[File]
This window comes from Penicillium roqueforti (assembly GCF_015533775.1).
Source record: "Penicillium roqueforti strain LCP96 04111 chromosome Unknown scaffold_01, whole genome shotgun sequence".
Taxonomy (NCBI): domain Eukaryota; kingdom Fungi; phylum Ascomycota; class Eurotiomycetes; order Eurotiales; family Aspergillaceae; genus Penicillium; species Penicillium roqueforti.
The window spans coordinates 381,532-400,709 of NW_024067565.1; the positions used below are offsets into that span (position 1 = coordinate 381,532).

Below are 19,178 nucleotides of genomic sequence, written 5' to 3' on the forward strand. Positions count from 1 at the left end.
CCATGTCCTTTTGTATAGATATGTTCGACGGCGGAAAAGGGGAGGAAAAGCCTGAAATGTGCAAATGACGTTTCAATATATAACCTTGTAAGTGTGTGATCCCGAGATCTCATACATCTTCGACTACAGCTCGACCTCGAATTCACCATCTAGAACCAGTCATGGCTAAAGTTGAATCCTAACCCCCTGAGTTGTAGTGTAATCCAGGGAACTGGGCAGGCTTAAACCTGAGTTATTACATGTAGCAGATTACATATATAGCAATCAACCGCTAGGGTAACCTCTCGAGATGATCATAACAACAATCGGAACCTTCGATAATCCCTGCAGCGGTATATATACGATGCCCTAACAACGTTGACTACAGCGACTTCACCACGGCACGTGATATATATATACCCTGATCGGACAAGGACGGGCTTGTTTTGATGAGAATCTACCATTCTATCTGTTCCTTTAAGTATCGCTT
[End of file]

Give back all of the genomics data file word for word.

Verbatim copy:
This window comes from Penicillium roqueforti (assembly GCF_015533775.1).
Source record: "Penicillium roqueforti strain LCP96 04111 chromosome Unknown scaffold_01, whole genome shotgun sequence".
Taxonomy (NCBI): domain Eukaryota; kingdom Fungi; phylum Ascomycota; class Eurotiomycetes; order Eurotiales; family Aspergillaceae; genus Penicillium; species Penicillium roqueforti.
The window spans coordinates 381,532-400,709 of NW_024067565.1; the positions used below are offsets into that span (position 1 = coordinate 381,532).

Below are 19,178 nucleotides of genomic sequence, written 5' to 3' on the forward strand. Positions count from 1 at the left end.
CCATGTCCTTTTGTATAGATATGTTCGACGGCGGAAAAGGGGAGGAAAAGCCTGAAATGTGCAAATGACGTTTCAATATATAACCTTGTAAGTGTGTGATCCCGAGATCTCATACATCTTCGACTACAGCTCGACCTCGAATTCACCATCTAGAACCAGTCATGGCTAAAGTTGAATCCTAACCCCCTGAGTTGTAGTGTAATCCAGGGAACTGGGCAGGCTTAAACCTGAGTTATTACATGTAGCAGATTACATATATAGCAATCAACCGCTAGGGTAACCTCTCGAGATGATCATAACAACAATCGGAACCTTCGATAATCCCTGCAGCGGTATATATACGATGCCCTAACAACGTTGACTACAGCGACTTCACCACGGCACGTGATATATATATACCCTGATCGGACAAGGACGGGCTTGTTTTGATGAGAATCTACCATTCTATCTGTTCCTTTAAGTATCGCTT